Leveraging Content & Social Channels

A great channel to use for reconnecting with pipeline is LinkedIn – but only if it makes sense. Common best practices state that you should connect with all of your pipeline and engage with their content on a regular basis. This helps carve out more space in their brain for your name & brand, and it paints you as a credible and authoritative source.

But this only works if your prospects are on LinkedIn. They need to produce content for you to engage with! So how do you stay connected when you can’t use LinkedIn?

Send them content yourself (better yet, create it yourself)! All of our panelists agreed that sending content – whether it’s your own or 3rd party – is a great way to reconnect and resurface a conversation with your prospects. But here’s the catch – it has to be relevant.

Lee talks about using content to show prospects that you have a pulse on the industry. Showcasing credibility and expertise is a great way of standing out from the crowd, and you build trust and authority when you deliver something of value to them. Zach and Matt both agreed – especially on the idea of delivering value. It doesn’t do you any good to dump a case study or whitepaper in their inbox for the sake of delivering content. If it doesn’t help them, it doesn’t make sense for you to send it.

Zach noted that content can come from different sources as well, not just you/your marketing team. Leveraging content from other sources (3rd party content) gives you endless resources to send to your prospects. Pulling content from well-established sites does a couple of things:

  1. You and the prospect know the resource you’re sending out is trustworthy, meaning the information they get will be actionable and/or insightful.

  2. 3rd party resources are inherently unbiased. This allows you to leverage someone else’s point of view when illustrating your point or value to the prospect.

The biggest lessons to learn here are this: SDRs should leverage content when reconnecting with their pipeline (both to resurface the conversation and proactively remind prospects you exist), and that content has to be relevant. LinkedIn is no longer just a job-seeking platform – if SDRs use it correctly, it can work as a lead generation machine.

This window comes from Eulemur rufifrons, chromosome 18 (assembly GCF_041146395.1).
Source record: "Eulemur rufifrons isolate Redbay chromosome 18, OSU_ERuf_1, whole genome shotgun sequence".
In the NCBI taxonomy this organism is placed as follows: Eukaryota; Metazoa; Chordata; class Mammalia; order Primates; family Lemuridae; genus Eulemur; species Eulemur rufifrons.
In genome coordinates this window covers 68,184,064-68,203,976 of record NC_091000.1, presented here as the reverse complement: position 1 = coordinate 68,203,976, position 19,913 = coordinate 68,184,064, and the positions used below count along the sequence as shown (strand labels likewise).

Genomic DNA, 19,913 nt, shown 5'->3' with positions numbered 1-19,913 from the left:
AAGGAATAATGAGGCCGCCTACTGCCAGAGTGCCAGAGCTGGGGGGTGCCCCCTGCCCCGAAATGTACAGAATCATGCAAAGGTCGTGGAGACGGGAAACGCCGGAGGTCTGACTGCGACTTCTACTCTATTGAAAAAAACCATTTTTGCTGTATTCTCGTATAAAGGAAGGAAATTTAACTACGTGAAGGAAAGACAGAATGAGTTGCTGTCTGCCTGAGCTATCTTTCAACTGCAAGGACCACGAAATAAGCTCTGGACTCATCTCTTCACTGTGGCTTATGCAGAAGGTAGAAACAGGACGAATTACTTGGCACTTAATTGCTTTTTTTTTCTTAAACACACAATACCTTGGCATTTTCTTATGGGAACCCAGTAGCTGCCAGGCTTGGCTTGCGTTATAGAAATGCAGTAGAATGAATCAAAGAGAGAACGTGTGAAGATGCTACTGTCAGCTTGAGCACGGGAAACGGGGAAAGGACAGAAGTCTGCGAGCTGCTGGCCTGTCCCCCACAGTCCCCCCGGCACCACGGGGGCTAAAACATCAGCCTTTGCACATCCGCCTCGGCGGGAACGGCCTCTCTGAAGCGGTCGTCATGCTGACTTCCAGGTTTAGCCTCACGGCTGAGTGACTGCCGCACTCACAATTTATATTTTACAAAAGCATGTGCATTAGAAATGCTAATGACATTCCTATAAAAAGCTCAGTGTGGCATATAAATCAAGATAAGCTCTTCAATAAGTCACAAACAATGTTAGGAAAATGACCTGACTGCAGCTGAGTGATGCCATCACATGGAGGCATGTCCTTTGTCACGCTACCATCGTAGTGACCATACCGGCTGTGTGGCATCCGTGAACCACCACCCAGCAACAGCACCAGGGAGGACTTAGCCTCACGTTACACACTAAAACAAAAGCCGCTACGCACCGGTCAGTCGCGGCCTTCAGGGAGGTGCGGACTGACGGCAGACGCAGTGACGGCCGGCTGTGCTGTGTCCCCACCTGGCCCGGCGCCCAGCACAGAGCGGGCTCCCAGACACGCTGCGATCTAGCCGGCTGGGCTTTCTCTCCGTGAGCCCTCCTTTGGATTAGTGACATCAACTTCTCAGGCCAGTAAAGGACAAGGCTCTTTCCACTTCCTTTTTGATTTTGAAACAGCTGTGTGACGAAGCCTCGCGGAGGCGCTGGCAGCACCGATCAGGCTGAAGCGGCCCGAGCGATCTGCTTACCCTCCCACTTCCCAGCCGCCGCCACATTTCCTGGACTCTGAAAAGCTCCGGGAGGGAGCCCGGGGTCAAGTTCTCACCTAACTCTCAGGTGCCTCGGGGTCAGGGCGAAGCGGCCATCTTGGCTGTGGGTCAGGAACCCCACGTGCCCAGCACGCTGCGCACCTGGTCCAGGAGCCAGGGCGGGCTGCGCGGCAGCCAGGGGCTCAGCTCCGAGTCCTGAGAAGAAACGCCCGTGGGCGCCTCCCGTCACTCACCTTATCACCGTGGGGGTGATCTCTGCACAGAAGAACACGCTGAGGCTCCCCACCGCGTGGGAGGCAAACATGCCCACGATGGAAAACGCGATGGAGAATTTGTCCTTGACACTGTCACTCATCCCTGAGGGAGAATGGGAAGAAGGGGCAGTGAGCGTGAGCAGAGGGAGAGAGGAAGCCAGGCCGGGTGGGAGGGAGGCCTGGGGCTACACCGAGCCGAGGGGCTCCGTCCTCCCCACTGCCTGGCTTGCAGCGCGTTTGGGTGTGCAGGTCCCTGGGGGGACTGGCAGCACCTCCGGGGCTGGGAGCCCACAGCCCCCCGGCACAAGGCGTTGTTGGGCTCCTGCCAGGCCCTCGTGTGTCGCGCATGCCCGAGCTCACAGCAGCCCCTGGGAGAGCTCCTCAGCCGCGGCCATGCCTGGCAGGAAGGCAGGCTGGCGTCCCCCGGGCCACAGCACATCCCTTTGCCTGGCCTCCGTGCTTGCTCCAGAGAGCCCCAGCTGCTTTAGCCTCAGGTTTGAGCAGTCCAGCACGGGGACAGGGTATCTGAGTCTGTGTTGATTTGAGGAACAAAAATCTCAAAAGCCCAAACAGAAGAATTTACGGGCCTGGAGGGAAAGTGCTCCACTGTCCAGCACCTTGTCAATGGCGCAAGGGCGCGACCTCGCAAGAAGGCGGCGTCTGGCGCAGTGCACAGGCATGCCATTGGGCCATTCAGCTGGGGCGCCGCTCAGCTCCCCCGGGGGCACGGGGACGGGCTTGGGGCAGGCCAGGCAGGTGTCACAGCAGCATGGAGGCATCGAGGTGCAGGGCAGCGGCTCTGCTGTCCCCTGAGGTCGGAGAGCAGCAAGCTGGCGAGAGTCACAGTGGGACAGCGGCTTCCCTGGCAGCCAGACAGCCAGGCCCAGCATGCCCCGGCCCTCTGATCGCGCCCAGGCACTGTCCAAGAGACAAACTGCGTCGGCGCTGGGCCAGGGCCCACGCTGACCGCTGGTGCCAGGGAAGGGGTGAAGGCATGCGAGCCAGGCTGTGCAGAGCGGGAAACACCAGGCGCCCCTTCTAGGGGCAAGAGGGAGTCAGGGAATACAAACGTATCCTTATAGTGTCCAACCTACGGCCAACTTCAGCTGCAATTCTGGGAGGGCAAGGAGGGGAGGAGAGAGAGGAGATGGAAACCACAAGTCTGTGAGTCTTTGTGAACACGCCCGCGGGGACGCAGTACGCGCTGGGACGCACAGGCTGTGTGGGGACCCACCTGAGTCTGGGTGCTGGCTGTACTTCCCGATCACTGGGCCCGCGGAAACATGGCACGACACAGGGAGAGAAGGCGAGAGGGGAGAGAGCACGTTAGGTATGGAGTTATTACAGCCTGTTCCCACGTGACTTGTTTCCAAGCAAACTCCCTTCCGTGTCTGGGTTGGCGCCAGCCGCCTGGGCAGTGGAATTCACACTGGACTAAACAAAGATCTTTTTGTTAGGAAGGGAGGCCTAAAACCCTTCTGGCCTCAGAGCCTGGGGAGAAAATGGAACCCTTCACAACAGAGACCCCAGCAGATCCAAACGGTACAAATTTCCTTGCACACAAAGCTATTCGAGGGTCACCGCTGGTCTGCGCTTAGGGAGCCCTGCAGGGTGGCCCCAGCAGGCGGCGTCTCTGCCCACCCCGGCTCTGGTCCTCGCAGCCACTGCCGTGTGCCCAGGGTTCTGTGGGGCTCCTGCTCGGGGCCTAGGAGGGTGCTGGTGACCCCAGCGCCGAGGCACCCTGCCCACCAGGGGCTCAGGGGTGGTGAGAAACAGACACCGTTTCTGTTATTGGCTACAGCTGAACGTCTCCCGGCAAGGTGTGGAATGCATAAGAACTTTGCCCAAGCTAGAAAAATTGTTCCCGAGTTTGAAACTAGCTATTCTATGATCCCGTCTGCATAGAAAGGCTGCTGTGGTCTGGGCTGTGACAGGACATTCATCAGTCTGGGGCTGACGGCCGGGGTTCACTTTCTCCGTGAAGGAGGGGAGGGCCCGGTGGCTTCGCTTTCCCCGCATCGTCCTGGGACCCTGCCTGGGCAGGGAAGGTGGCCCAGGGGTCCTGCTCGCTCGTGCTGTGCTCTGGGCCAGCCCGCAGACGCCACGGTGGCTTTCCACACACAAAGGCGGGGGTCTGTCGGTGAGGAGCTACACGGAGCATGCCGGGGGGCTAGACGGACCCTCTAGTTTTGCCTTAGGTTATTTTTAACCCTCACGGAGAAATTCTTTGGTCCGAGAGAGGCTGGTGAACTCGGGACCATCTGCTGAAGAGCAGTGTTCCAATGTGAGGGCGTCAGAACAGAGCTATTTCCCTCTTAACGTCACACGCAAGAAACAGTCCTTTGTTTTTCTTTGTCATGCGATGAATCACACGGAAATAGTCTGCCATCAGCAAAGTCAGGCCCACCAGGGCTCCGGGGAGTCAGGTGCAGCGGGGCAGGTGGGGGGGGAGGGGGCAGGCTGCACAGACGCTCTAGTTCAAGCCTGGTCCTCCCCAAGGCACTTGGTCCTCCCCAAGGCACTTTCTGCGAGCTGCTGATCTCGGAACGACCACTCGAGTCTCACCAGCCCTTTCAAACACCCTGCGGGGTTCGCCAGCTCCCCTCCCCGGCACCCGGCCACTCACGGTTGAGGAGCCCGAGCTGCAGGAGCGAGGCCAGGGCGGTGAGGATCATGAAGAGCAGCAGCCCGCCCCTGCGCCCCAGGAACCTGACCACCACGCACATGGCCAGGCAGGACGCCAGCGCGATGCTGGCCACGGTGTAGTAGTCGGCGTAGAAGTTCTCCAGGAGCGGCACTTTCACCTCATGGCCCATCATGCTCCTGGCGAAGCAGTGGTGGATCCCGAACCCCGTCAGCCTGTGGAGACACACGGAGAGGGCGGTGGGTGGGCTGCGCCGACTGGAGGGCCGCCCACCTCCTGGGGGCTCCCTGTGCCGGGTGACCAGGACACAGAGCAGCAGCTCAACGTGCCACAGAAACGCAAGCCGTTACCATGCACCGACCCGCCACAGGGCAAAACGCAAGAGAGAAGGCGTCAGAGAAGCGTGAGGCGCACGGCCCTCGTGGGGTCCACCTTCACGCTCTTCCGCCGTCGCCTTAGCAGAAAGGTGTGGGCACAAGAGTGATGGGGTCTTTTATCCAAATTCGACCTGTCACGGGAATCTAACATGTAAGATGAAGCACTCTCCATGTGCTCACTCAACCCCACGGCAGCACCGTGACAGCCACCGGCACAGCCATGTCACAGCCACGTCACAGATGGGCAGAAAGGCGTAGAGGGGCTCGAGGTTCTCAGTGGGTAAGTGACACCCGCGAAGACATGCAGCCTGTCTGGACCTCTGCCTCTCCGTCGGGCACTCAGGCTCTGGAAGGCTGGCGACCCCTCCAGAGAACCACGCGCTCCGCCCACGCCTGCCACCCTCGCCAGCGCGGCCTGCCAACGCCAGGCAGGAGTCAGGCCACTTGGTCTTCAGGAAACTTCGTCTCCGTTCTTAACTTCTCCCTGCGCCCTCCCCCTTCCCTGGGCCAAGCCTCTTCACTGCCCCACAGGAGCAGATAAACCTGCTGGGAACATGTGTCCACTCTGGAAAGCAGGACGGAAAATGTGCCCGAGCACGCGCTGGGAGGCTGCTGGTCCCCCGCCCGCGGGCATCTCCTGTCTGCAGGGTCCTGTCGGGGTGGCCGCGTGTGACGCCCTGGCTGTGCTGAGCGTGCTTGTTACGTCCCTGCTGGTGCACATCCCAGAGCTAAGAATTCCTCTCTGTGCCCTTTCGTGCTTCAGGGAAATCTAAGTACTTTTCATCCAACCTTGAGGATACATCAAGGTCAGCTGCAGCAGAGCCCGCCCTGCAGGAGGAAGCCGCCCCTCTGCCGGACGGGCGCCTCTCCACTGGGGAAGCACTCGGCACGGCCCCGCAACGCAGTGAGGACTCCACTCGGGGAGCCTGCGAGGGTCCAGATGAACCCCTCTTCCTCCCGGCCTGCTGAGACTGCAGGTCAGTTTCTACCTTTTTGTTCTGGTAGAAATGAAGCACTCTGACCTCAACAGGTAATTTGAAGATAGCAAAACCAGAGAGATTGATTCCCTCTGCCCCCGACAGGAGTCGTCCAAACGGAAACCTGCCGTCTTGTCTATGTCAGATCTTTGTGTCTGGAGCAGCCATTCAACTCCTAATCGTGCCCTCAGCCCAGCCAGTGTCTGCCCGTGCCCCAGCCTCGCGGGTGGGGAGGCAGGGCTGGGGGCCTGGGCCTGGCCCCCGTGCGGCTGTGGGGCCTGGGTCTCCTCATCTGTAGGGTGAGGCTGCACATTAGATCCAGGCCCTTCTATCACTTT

Don’t Push Buttons – Unless You Have To

Reconnecting with your pipeline isn’t always cut and dry – your SDRs need to think tactfully about the tone of their message. All 3 of our panelists agreed that when it came to the tone of their message, it was best to err on the side of consultative vs. salesy.

Matt brought up a great point on the persona of the prospects you’re reaching out to. In his case, when reaching out to IT and Security professionals he found that getting straight to the point was more effective. They had little time or interest for a casual conversation, and responded better to getting ‘their buttons pushed’ a bit. On the other hand, when reaching out to HR professionals, consultative was definitely the way to go. They were more open to a casual chat and often willingly gave qualification information in these informal conversations.

Zach echoed that sentiment. He found a ton of success in having casual conversations with prospects that were NOT focused on his product/solution. Going back to the process & tracking section, he doubled-down on the importance of diligent notes. It was easy to strike up a casual conversation if you knew the prospect was a fan of your cat or if a tree fell on their car. Building this personal relationship with your prospect can make the act of asking qualification questions much less intrusive, and they’re more than willing to open up to you once you’ve earned their trust.